Children’s author shares what the Festival of Colors can teach us about race and consent
RICHMOND, Va. (WWBT) - The Festival of Colors - or Holi - just wrapped up. The traditionally Hindu festival is celebrated by millions around the world.
A local mom and author says that it’s a great chance to have fun with the family and open the conversation to some important lessons.
If you’ve never seen Holi celebrated, it’s a beautiful celebration of color. Those who celebrate have a bonfire and then wear all white and decorate each other with colors.
The celebration is based on three mythological stories.
“So the first story is about a lot,” said author Aditi Wardhan Singh. “Krishna, when he was a baby, he asked his mom like, ‘Why am I blue?’ Because he’s like a bluish tinge. And his mom said, ‘but you’re unique, you’re beautiful, because that’s what’s special about you.’ And he said, ‘but I’m not happy with it.’ So he went out and he got some color and he put it on his friends. So that’s the first story of Holi.”
Singh says she always tries to take relatable experiences for kids and create a bigger lesson.
She says Holi is a great opportunity to talk to children about big subjects like race and consent.
“You get really messy,” she said. “Life is messy, right? And at the end of the day, we have to remember that your experiences, your choices, everything is what makes you special. It’s not what is outside your skin color or you know how you look when it’s what inside that counts.”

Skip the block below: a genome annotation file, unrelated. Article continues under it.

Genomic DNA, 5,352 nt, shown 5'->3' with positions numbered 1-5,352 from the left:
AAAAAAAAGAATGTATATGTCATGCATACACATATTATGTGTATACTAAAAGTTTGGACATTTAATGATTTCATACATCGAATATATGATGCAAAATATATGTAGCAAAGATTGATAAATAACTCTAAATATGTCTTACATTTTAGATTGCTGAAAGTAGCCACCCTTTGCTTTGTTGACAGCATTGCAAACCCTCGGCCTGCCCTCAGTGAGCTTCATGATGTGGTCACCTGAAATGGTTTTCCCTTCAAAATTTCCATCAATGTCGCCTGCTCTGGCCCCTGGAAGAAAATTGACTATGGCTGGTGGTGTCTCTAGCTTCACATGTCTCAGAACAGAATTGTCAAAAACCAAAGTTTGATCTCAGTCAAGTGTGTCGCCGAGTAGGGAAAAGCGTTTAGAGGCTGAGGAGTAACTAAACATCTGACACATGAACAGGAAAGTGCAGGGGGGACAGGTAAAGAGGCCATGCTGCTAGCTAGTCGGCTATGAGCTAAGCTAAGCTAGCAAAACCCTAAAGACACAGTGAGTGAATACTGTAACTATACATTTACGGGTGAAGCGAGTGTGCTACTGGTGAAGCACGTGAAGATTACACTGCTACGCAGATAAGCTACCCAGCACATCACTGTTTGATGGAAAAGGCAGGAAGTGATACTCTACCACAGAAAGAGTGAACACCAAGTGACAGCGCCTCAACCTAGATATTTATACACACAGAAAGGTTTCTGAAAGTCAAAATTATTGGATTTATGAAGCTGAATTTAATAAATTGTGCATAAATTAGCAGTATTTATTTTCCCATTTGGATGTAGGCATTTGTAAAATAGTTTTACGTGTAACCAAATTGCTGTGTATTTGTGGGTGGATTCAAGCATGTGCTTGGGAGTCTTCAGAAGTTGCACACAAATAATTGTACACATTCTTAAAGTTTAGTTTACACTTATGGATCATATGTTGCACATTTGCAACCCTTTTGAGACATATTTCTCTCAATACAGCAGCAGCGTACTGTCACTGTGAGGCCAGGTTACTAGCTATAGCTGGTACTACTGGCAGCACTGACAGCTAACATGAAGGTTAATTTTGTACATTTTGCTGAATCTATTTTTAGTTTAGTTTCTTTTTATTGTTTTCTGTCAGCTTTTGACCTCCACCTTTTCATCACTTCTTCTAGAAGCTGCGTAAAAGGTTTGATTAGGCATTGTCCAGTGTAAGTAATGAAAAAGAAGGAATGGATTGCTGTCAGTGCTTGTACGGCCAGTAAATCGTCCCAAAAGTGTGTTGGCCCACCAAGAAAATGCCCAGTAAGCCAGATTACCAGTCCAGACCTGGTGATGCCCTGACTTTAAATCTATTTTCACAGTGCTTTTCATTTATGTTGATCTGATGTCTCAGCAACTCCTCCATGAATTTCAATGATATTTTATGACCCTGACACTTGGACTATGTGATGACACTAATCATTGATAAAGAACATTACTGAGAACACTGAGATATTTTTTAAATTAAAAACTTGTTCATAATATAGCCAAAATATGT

Singh says how you have the conversation and how far you discuss the topics depends on your child and your child’s age.
But she says when you take something the child can see and understand, like the festival of colors, and use it to talk about important conversations, you can find better understanding.
For example, she teaches her children that before they throw colors on someone, they should ask.
“A lot of people don’t want to have the color on them,” said Singh. “So you have to always ask is it okay?
She says talking about Holi is also a chance for her to share a different culture with children. She says most kids love playing in the colors.
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